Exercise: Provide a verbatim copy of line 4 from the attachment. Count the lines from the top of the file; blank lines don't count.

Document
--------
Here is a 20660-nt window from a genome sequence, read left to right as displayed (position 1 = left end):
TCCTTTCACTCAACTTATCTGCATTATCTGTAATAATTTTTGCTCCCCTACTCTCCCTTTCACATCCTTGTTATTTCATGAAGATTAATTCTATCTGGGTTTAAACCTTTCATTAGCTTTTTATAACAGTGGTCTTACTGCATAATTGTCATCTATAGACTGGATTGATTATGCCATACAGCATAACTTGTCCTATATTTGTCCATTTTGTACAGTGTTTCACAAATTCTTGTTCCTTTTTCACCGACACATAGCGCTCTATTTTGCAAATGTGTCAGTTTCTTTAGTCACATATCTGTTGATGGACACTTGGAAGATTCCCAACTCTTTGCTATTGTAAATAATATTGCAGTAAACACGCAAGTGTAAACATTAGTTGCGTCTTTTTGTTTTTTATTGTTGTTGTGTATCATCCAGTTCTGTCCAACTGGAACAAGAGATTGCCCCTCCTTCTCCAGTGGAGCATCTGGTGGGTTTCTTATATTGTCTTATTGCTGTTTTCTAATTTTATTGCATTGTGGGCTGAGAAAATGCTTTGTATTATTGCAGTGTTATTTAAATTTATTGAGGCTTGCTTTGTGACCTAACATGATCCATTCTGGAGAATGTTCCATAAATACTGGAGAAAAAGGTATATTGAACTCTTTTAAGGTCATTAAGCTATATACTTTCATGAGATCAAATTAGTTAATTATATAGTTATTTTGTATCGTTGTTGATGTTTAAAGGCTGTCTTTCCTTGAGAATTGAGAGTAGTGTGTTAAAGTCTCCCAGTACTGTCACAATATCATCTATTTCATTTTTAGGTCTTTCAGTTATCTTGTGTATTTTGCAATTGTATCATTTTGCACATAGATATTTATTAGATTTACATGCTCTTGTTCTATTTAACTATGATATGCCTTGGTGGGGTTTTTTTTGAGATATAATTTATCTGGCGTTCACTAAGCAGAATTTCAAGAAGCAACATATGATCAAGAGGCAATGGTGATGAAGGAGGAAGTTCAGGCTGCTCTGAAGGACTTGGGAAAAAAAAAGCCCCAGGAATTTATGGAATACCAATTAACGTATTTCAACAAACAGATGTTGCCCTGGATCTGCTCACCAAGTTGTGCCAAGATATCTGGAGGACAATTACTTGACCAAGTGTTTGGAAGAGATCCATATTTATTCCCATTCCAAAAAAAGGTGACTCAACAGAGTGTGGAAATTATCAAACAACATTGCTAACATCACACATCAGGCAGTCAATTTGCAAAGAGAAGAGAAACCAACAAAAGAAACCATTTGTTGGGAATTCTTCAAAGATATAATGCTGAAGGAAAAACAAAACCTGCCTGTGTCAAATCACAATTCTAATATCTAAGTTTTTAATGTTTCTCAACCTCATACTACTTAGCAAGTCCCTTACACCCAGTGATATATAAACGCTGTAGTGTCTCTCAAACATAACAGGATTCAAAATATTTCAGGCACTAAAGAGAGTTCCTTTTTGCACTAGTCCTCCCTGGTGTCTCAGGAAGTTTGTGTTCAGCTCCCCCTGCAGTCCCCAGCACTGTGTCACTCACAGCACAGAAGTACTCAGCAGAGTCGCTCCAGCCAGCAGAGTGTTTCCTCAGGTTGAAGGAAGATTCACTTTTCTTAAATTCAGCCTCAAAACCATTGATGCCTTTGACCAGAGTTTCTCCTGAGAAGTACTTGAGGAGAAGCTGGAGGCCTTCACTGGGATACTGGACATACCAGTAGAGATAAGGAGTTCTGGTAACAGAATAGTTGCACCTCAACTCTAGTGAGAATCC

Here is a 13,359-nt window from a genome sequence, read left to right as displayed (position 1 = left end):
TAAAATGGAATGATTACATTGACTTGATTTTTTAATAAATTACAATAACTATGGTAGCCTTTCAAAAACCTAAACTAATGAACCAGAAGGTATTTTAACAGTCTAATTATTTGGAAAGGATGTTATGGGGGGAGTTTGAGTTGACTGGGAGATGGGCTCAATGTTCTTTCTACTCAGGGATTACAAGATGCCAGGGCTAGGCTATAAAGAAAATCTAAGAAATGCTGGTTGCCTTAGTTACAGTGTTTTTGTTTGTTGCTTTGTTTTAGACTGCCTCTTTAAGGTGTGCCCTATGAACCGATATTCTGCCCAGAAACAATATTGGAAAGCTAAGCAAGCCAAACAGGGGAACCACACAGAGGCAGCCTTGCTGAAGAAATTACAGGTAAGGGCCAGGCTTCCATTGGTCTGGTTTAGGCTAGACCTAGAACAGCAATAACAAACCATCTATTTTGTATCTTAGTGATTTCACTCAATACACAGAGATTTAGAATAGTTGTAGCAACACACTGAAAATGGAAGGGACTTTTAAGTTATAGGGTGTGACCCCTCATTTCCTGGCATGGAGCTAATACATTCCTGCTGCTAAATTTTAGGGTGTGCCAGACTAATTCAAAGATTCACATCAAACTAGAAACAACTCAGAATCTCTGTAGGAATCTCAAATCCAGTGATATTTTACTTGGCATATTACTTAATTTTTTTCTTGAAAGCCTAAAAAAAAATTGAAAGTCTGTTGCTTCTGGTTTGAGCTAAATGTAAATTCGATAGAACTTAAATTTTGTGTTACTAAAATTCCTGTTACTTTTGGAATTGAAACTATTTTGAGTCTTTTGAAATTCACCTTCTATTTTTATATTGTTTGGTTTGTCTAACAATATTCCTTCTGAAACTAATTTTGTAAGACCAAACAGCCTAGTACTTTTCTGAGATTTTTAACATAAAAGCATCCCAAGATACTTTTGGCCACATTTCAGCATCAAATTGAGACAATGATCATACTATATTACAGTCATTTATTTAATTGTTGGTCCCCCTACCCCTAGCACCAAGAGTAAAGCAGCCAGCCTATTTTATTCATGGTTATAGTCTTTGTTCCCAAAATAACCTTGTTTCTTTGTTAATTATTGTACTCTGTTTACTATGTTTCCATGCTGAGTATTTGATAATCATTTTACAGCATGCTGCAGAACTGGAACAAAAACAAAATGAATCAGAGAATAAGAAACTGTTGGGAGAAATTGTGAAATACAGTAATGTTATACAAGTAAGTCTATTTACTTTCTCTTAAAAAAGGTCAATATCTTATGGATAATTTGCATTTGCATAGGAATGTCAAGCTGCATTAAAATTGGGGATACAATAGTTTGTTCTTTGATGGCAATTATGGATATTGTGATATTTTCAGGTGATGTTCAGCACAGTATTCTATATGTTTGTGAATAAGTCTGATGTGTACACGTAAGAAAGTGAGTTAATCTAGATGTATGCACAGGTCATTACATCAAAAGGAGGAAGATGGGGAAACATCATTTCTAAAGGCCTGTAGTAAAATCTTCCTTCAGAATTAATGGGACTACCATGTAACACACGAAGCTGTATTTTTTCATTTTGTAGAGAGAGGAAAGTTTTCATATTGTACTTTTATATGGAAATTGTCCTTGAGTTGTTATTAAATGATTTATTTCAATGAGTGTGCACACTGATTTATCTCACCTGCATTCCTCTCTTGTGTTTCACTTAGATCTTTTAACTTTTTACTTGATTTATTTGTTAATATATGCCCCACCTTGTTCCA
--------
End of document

TAAAATGGAATGATTACATTGACTTGATTTTTTAATAAATTACAATAACTATGGTAGCCTTTCAAAAACCTAAACTAATGAACCAGAAGGTATTTTAACAGTCTAATTATTTGGAAAGGATGTTATGGGGGGAGTTTGAGTTGACTGGGAGATGGGCTCAATGTTCTTTCTACTCAGGGATTACAAGATGCCAGGGCTAGGCTATAAAGAAAATCTAAGAAATGCTGGTTGCCTTAGTTACAGTGTTTTTGTTTGTTGCTTTGTTTTAGACTGCCTCTTTAAGGTGTGCCCTATGAACCGATATTCTGCCCAGAAACAATATTGGAAAGCTAAGCAAGCCAAACAGGGGAACCACACAGAGGCAGCCTTGCTGAAGAAATTACAGGTAAGGGCCAGGCTTCCATTGGTCTGGTTTAGGCTAGACCTAGAACAGCAATAACAAACCATCTATTTTGTATCTTAGTGATTTCACTCAATACACAGAGATTTAGAATAGTTGTAGCAACACACTGAAAATGGAAGGGACTTTTAAGTTATAGGGTGTGACCCCTCATTTCCTGGCATGGAGCTAATACATTCCTGCTGCTAAATTTTAGGGTGTGCCAGACTAATTCAAAGATTCACATCAAACTAGAAACAACTCAGAATCTCTGTAGGAATCTCAAATCCAGTGATATTTTACTTGGCATATTACTTAATTTTTTTCTTGAAAGCCTAAAAAAAAATTGAAAGTCTGTTGCTTCTGGTTTGAGCTAAATGTAAATTCGATAGAACTTAAATTTTGTGTTACTAAAATTCCTGTTACTTTTGGAATTGAAACTATTTTGAGTCTTTTGAAATTCACCTTCTATTTTTATATTGTTTGGTTTGTCTAACAATATTCCTTCTGAAACTAATTTTGTAAGACCAAACAGCCTAGTACTTTTCTGAGATTTTTAACATAAAAGCATCCCAAGATACTTTTGGCCACATTTCAGCATCAAATTGAGACAATGATCATACTATATTACAGTCATTTATTTAATTGTTGGTCCCCCTACCCCTAGCACCAAGAGTAAAGCAGCCAGCCTATTTTATTCATGGTTATAGTCTTTGTTCCCAAAATAACCTTGTTTCTTTGTTAATTATTGTACTCTGTTTACTATGTTTCCATGCTGAGTATTTGATAATCATTTTACAGCATGCTGCAGAACTGGAACAAAAACAAAATGAATCAGAGAATAAGAAACTGTTGGGAGAAATTGTGAAATACAGTAATGTTATACAAGTAAGTCTATTTACTTTCTCTTAAAAAAGGTCAATATCTTATGGATAATTTGCATTTGCATAGGAATGTCAAGCTGCATTAAAATTGGGGATACAATAGTTTGTTCTTTGATGGCAATTATGGATATTGTGATATTTTCAGGTGATGTTCAGCACAGTATTCTATATGTTTGTGAATAAGTCTGATGTGTACACGTAAGAAAGTGAGTTAATCTAGATGTATGCACAGGTCATTACATCAAAAGGAGGAAGATGGGGAAACATCATTTCTAAAGGCCTGTAGTAAAATCTTCCTTCAGAATTAATGGGACTACCATGTAACACACGAAGCTGTATTTTTTCATTTTGTAGAGAGAGGAAAGTTTTCATATTGTACTTTTATATGGAAATTGTCCTTGAGTTGTTATTAAATGATTTATTTCAATGAGTGTGCACACTGATTTATCTCACCTGCATTCCTCTCTTGTGTTTCACTTAGATCTTTTAACTTTTTACTTGATTTATTTGTTAATATATGCCCCACCTTGTTCCA